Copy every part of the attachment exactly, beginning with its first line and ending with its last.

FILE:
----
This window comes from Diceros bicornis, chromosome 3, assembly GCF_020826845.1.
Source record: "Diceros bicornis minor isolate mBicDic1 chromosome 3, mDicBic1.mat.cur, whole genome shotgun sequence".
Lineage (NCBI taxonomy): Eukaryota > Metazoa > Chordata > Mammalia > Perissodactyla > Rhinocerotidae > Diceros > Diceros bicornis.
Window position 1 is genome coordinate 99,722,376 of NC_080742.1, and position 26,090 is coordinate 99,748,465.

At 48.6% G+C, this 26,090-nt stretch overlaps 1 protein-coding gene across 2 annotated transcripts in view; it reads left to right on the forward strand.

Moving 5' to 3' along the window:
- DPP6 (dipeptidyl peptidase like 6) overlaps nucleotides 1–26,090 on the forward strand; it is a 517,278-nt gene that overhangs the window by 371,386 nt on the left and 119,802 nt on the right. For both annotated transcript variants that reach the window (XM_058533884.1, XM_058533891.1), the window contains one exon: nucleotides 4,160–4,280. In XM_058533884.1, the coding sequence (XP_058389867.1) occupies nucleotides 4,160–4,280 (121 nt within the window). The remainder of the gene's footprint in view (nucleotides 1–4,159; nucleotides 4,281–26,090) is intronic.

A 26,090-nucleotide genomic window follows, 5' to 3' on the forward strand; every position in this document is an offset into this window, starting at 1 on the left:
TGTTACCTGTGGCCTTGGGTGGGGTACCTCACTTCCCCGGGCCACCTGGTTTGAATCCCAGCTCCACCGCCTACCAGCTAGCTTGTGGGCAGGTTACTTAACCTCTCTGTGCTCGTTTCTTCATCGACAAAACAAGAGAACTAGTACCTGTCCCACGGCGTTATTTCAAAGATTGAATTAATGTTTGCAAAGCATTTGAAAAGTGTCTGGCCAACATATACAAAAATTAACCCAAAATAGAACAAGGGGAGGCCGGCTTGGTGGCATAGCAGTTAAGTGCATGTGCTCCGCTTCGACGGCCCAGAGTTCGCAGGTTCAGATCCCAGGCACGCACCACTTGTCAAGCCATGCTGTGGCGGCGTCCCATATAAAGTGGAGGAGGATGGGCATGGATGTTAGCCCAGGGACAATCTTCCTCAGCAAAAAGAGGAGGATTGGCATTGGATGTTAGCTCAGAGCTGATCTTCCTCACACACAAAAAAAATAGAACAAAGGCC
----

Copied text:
This window comes from Diceros bicornis, chromosome 3, assembly GCF_020826845.1.
Source record: "Diceros bicornis minor isolate mBicDic1 chromosome 3, mDicBic1.mat.cur, whole genome shotgun sequence".
Lineage (NCBI taxonomy): Eukaryota > Metazoa > Chordata > Mammalia > Perissodactyla > Rhinocerotidae > Diceros > Diceros bicornis.
Window position 1 is genome coordinate 99,722,376 of NC_080742.1, and position 26,090 is coordinate 99,748,465.

At 48.6% G+C, this 26,090-nt stretch overlaps 1 protein-coding gene across 2 annotated transcripts in view; it reads left to right on the forward strand.

Moving 5' to 3' along the window:
- DPP6 (dipeptidyl peptidase like 6) overlaps nucleotides 1–26,090 on the forward strand; it is a 517,278-nt gene that overhangs the window by 371,386 nt on the left and 119,802 nt on the right. For both annotated transcript variants that reach the window (XM_058533884.1, XM_058533891.1), the window contains one exon: nucleotides 4,160–4,280. In XM_058533884.1, the coding sequence (XP_058389867.1) occupies nucleotides 4,160–4,280 (121 nt within the window). The remainder of the gene's footprint in view (nucleotides 1–4,159; nucleotides 4,281–26,090) is intronic.

A 26,090-nucleotide genomic window follows, 5' to 3' on the forward strand; every position in this document is an offset into this window, starting at 1 on the left:
TGTTACCTGTGGCCTTGGGTGGGGTACCTCACTTCCCCGGGCCACCTGGTTTGAATCCCAGCTCCACCGCCTACCAGCTAGCTTGTGGGCAGGTTACTTAACCTCTCTGTGCTCGTTTCTTCATCGACAAAACAAGAGAACTAGTACCTGTCCCACGGCGTTATTTCAAAGATTGAATTAATGTTTGCAAAGCATTTGAAAAGTGTCTGGCCAACATATACAAAAATTAACCCAAAATAGAACAAGGGGAGGCCGGCTTGGTGGCATAGCAGTTAAGTGCATGTGCTCCGCTTCGACGGCCCAGAGTTCGCAGGTTCAGATCCCAGGCACGCACCACTTGTCAAGCCATGCTGTGGCGGCGTCCCATATAAAGTGGAGGAGGATGGGCATGGATGTTAGCCCAGGGACAATCTTCCTCAGCAAAAAGAGGAGGATTGGCATTGGATGTTAGCTCAGAGCTGATCTTCCTCACACACAAAAAAAATAGAACAAAGGCC